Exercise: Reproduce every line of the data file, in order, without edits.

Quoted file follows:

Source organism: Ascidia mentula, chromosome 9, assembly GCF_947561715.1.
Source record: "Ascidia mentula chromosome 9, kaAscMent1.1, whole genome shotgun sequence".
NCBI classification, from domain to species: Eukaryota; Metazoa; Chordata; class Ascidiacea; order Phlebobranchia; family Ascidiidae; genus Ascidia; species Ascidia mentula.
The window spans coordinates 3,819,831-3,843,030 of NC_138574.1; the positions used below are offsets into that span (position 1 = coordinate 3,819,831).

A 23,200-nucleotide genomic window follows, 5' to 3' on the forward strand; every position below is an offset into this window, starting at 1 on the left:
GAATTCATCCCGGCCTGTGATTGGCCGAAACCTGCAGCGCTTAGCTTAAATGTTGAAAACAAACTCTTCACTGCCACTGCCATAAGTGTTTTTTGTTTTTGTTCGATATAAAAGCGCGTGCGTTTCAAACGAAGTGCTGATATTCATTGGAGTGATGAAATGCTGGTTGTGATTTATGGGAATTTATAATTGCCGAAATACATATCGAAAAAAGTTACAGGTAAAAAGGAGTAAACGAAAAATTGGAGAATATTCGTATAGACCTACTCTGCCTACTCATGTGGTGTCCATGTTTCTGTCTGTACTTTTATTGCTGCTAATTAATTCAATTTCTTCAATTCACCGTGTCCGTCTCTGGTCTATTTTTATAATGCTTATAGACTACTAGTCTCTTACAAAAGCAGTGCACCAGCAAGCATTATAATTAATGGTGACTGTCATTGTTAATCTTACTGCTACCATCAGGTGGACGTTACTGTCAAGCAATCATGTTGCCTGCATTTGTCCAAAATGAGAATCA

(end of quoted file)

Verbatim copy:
Source organism: Ascidia mentula, chromosome 9, assembly GCF_947561715.1.
Source record: "Ascidia mentula chromosome 9, kaAscMent1.1, whole genome shotgun sequence".
NCBI classification, from domain to species: Eukaryota; Metazoa; Chordata; class Ascidiacea; order Phlebobranchia; family Ascidiidae; genus Ascidia; species Ascidia mentula.
The window spans coordinates 3,819,831-3,843,030 of NC_138574.1; the positions used below are offsets into that span (position 1 = coordinate 3,819,831).

A 23,200-nucleotide genomic window follows, 5' to 3' on the forward strand; every position below is an offset into this window, starting at 1 on the left:
GAATTCATCCCGGCCTGTGATTGGCCGAAACCTGCAGCGCTTAGCTTAAATGTTGAAAACAAACTCTTCACTGCCACTGCCATAAGTGTTTTTTGTTTTTGTTCGATATAAAAGCGCGTGCGTTTCAAACGAAGTGCTGATATTCATTGGAGTGATGAAATGCTGGTTGTGATTTATGGGAATTTATAATTGCCGAAATACATATCGAAAAAAGTTACAGGTAAAAAGGAGTAAACGAAAAATTGGAGAATATTCGTATAGACCTACTCTGCCTACTCATGTGGTGTCCATGTTTCTGTCTGTACTTTTATTGCTGCTAATTAATTCAATTTCTTCAATTCACCGTGTCCGTCTCTGGTCTATTTTTATAATGCTTATAGACTACTAGTCTCTTACAAAAGCAGTGCACCAGCAAGCATTATAATTAATGGTGACTGTCATTGTTAATCTTACTGCTACCATCAGGTGGACGTTACTGTCAAGCAATCATGTTGCCTGCATTTGTCCAAAATGAGAATCA